For the last 14 or 15 years, in addition to canning I have dehydrated foods. No particular reason other than I could and I had a dehydrator or 2. The first was given to me, a Ronco. Then several years later I found it's twin in a thrift store, complete with everything that came with it accept the box. As far as I could tell it had never been used and for $5 I figured it'd be good for the extra trays and parts if I ever needed them.
That was the plan at the time. Then I started using BOTH of them because one just wasn't enough, I had found even more things to dry out. And over the last 2 years or so it became apparent I needed yet another one to handle my load. So for Christmas I was given an Excalibur 9 tray electric fan monster of a dehydrating machine. It was in service the very next day working on a bunch of cabbage I found on sale. It's been in steady use since. Though at the rate I'm going I may end up pulling the Roncos back out once this garden comes in just to keep up!
So what do you do when you find onions on sale or happen to have a lot come out of your garden and no root cellar or other adequate storage for them? Pass them up? Give them away? Noooooo!!! You pull that dehydrator out! You can use that dehydrated onion later on in soups, stews, casseroles, etc. You won't have to chop one up if you are in a hurry to get everything in the pot.
So how is the next big question. It's easy really. Take that outer skin off your onions, trim the top and bottom and chop it up. How big or small depends on your dehydrator. In the Excalibur I have screens that can manage 1/2" pieces without letting too many tall through once they've dried to rice grain size. In those Roncos though, I didn't chop, I sliced and separated into rings. Then everything gets dunked in water for a quick soak to help pull out some of the vapors. Usually just over night. No more than 10 hours.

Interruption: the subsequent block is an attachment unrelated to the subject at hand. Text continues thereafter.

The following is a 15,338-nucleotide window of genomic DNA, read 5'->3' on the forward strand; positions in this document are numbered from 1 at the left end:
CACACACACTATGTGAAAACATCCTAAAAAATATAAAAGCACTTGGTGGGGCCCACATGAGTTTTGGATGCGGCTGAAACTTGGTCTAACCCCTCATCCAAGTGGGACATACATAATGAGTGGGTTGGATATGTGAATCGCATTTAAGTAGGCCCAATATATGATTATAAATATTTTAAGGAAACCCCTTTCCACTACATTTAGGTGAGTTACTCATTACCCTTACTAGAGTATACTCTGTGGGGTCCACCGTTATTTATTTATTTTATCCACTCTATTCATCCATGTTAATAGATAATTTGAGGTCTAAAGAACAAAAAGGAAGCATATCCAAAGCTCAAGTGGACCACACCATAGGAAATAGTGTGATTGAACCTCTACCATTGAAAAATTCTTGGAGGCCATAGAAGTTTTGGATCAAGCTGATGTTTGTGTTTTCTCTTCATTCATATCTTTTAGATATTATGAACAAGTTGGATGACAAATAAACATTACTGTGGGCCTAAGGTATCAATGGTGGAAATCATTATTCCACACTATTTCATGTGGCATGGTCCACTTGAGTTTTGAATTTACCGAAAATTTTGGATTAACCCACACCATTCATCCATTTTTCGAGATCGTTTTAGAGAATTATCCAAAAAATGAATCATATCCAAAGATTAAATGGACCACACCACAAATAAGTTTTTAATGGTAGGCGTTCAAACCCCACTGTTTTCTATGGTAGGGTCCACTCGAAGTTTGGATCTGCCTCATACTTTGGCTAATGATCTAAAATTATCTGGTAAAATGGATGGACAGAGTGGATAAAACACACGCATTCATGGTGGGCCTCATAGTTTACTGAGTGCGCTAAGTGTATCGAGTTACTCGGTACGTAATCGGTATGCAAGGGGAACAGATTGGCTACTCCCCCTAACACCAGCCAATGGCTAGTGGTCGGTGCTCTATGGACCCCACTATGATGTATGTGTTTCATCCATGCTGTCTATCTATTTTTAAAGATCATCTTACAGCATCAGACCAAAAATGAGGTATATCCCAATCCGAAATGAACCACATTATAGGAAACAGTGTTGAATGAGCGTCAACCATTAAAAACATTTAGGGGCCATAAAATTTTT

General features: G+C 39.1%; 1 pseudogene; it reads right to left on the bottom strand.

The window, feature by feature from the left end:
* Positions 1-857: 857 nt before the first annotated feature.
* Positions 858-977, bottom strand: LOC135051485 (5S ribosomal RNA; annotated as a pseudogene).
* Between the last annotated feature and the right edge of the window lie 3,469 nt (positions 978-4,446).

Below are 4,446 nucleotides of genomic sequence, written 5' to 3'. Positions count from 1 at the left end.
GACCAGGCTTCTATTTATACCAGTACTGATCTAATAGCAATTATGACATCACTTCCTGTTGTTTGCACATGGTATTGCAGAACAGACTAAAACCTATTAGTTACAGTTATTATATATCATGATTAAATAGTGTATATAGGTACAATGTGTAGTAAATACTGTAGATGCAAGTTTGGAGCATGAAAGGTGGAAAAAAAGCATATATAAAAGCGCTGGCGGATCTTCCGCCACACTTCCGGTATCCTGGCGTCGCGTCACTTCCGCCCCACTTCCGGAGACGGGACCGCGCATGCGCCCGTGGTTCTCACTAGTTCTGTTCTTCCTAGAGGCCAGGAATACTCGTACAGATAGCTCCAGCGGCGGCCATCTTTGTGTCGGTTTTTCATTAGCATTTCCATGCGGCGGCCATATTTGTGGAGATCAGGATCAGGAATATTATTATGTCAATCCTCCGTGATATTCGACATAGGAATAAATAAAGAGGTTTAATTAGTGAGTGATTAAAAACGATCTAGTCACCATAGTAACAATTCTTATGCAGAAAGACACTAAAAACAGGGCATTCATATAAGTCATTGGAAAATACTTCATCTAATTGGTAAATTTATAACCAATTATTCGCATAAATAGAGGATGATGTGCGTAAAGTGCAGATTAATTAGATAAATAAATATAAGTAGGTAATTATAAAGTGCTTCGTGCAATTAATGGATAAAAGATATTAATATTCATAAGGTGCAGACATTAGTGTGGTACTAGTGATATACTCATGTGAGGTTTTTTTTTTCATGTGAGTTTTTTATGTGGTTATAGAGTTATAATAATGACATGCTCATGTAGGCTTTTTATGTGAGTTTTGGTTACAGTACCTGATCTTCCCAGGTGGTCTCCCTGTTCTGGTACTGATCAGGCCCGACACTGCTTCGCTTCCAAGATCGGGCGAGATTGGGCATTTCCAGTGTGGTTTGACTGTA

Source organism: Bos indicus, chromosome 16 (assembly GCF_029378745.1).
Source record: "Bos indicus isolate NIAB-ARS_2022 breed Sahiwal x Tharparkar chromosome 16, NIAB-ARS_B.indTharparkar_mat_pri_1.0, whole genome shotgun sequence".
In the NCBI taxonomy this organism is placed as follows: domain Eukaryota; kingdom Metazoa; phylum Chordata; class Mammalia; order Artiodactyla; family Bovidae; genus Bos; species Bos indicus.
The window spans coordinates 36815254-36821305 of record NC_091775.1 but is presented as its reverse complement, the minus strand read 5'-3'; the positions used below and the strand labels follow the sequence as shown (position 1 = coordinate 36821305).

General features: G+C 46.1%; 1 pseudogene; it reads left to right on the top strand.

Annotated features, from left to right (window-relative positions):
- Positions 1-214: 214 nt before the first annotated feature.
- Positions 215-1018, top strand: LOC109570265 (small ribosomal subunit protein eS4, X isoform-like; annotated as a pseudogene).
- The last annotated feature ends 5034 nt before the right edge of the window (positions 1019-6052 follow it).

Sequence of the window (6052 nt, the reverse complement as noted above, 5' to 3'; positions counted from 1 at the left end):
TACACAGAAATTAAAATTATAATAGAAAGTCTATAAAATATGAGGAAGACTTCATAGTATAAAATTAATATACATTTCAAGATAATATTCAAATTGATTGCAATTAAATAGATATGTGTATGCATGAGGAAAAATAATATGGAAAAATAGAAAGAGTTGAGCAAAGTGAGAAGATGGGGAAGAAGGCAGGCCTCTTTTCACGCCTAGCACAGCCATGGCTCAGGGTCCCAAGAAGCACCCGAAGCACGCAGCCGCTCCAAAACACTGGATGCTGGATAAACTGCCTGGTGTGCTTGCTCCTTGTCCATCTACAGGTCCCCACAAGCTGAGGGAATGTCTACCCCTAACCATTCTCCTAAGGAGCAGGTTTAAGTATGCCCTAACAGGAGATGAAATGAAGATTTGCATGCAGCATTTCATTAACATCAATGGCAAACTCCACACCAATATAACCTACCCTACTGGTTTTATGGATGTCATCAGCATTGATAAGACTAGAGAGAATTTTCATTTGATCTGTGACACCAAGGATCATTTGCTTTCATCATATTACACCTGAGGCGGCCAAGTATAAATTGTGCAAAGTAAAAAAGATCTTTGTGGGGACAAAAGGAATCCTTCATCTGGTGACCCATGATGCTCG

Then we drain and let sit in colanders until they stop dripping. This is the 6 pounds I started with the other night:
Next we load the dehydrator trays in as single of a layer as you can manage:
For the Excalibur I just turn the dial to vegetables/125* after putting the lid in place and walk away for 18 to 24 hours depending on how much water the onions had in them. For the Ronco, I would rotate the trays every 4 hours or so until the onions were completely dry, usually about 24 hours for the rings. This is what the above loaded tray looks like when done:
Let the onions cool for about a half hour or so after they are dried out. 6 pounds of dried onions takes up a lot less space for sure, a quart jar is more than enough to hold everything without them being packed in there! I also have a vacuum sealer that has a wide mouth jar attachment so I vacuum out all the air in these jars for longer shelf life.